One morning before school, Alexander, our newest kindergartener, was fiddling with Egyptian coins and thinking through options at the school canteen. His eyes lit up when he realized he could buy a milk box … maybe chocolate, maybe strawberry, or maybe banana!
He looked up and asked, as if he had a revelation. “Mom, how do I say, ‘Can I try a sip of that?’ in Arabic?”
My mind immediately thought of a gross juicebox straw that some kid was slobbering all over. Conditioned by American cafeteria germ paranoia, my first answer was, “You can’t ask for a sip of something. Please don’t ever ask for a sip of something, especially at school!”
So instead he asked, “Mom, how do I ask for a bite of something?”
Alexander was just beginning his time on the school playground; clearly this was something he wanted to learn.
But I still wasn’t thrilled. “Iskander [as his name translates in Arabic], do kids ever ask you for a bite? Do they ever ask for some of your food?”
He frowned. “Yes, they always want a pretzel.” At the breakfast table his three sisters immediately chimed in. “Yes, they always want the pretzels!”
It was a cultural revelation. My kids, the Americans, bring weird snacks to school.
Egyptian culture breeds generosity, usually. When a child opens a bag of chips it is common practice to offer to friends. Same with a packet of cookies. What you have is meant to be shared.
Earlier this summer as we visited a school friend, she told her mother, “Layla [our daughter] never brings a sandwich.” She couldn’t comprehend it. She thought we were starving her.
But the system here does not include a lunch break, and to me, a sandwich is lunch. Egyptian kids eat when they get home around between 2-4pm, depending on the traffic.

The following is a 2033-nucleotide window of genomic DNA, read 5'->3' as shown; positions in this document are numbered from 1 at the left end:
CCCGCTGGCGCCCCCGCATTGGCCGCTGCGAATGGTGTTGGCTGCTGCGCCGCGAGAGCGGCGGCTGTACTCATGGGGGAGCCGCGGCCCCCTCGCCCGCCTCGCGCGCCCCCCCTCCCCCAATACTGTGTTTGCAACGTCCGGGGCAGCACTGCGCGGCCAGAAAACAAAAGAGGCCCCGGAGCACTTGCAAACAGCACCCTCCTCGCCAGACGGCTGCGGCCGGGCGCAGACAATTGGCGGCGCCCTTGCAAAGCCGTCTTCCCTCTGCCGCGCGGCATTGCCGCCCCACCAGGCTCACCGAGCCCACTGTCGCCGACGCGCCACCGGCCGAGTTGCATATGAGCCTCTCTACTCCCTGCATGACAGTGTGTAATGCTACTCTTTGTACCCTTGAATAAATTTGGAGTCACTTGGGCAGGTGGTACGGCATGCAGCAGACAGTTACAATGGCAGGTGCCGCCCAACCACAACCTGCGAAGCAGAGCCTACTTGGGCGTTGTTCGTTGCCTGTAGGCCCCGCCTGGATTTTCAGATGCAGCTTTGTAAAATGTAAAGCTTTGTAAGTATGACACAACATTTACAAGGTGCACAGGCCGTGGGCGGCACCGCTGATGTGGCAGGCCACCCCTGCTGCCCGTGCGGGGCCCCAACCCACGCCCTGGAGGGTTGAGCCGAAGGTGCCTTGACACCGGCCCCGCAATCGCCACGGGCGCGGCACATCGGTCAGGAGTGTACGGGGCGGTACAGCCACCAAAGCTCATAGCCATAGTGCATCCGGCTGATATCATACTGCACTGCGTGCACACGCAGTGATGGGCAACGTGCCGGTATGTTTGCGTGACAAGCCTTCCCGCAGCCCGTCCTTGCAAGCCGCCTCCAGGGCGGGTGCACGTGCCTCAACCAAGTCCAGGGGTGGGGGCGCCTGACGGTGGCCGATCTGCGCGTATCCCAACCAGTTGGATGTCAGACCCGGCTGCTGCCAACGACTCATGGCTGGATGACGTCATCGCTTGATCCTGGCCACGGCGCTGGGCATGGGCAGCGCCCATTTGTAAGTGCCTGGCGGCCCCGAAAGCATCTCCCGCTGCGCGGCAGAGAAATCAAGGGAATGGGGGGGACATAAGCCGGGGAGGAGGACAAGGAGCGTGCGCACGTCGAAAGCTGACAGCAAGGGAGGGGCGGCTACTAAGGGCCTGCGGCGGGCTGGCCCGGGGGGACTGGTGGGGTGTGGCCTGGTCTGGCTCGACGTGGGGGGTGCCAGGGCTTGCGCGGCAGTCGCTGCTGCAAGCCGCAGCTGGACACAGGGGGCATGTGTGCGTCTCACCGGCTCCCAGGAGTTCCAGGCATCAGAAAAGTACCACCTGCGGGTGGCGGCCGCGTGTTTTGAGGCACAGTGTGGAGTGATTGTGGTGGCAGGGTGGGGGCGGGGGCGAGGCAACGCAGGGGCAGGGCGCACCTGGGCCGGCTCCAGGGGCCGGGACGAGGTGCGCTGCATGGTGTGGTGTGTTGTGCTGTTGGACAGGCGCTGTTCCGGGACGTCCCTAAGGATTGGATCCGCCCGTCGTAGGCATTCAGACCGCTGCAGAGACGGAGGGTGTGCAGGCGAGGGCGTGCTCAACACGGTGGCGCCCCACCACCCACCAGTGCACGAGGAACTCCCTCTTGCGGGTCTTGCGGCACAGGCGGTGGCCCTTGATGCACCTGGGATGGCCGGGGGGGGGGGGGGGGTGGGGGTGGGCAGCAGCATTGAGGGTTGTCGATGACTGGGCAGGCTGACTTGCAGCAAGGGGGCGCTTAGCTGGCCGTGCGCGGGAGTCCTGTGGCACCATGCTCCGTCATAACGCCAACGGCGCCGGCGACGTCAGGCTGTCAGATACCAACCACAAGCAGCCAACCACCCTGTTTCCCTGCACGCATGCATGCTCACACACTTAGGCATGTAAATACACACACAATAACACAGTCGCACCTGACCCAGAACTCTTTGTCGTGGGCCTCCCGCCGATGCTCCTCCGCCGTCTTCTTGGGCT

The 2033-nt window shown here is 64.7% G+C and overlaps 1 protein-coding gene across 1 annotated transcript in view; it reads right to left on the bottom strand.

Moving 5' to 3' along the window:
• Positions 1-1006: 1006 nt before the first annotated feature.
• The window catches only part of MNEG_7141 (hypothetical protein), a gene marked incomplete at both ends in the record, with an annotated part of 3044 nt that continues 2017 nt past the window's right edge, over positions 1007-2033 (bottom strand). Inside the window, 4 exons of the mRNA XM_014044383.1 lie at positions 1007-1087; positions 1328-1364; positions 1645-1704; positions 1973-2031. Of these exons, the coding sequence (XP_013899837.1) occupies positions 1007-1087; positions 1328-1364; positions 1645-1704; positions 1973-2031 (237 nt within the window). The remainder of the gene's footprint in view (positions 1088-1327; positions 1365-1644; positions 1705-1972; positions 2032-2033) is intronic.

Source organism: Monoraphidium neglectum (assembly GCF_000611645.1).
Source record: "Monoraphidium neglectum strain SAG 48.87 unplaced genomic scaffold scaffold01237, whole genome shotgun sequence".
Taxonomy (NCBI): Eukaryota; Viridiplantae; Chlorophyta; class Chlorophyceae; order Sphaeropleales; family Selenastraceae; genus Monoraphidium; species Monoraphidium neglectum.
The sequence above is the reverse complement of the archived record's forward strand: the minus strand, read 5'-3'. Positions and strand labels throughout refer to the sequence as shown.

For them a sandwich is breakfast, eaten at the beginning of the day, often at school.
I grew up on peanut butter and jelly, or perhaps ham and cheese. My kids, meanwhile, have encountered a whole variety of sandwiches, and often get a taste. Usually they are made in a long, thin Kaiser-type roll or pita-type bread.
Inside: French fries. Or scrambled eggs. Perhaps some strange sort of salty white cheese. Maybe liver. Beans, mashed or falafeled.
Our oldest daughter recently attended a church retreat for expat kids. Hosted by Egyptians, she was surprised at the shock other campers had at the French fry sandwiches.
“What could be better to eat for breakfast?” she wondered, telling us over her morning corn flakes.
I am sure our littlest kindergartener will try many “bites” of things in the years to come. Unlike me growing up, hopefully it will expand his palate and encourage him to try new things.
And maybe he’ll also stop frowning when friends ask him for something, and instead, like them, will learn to offer freely.
He has freely received, as the Biblical saying goes.
What’s in your lunch? Can I have a bite?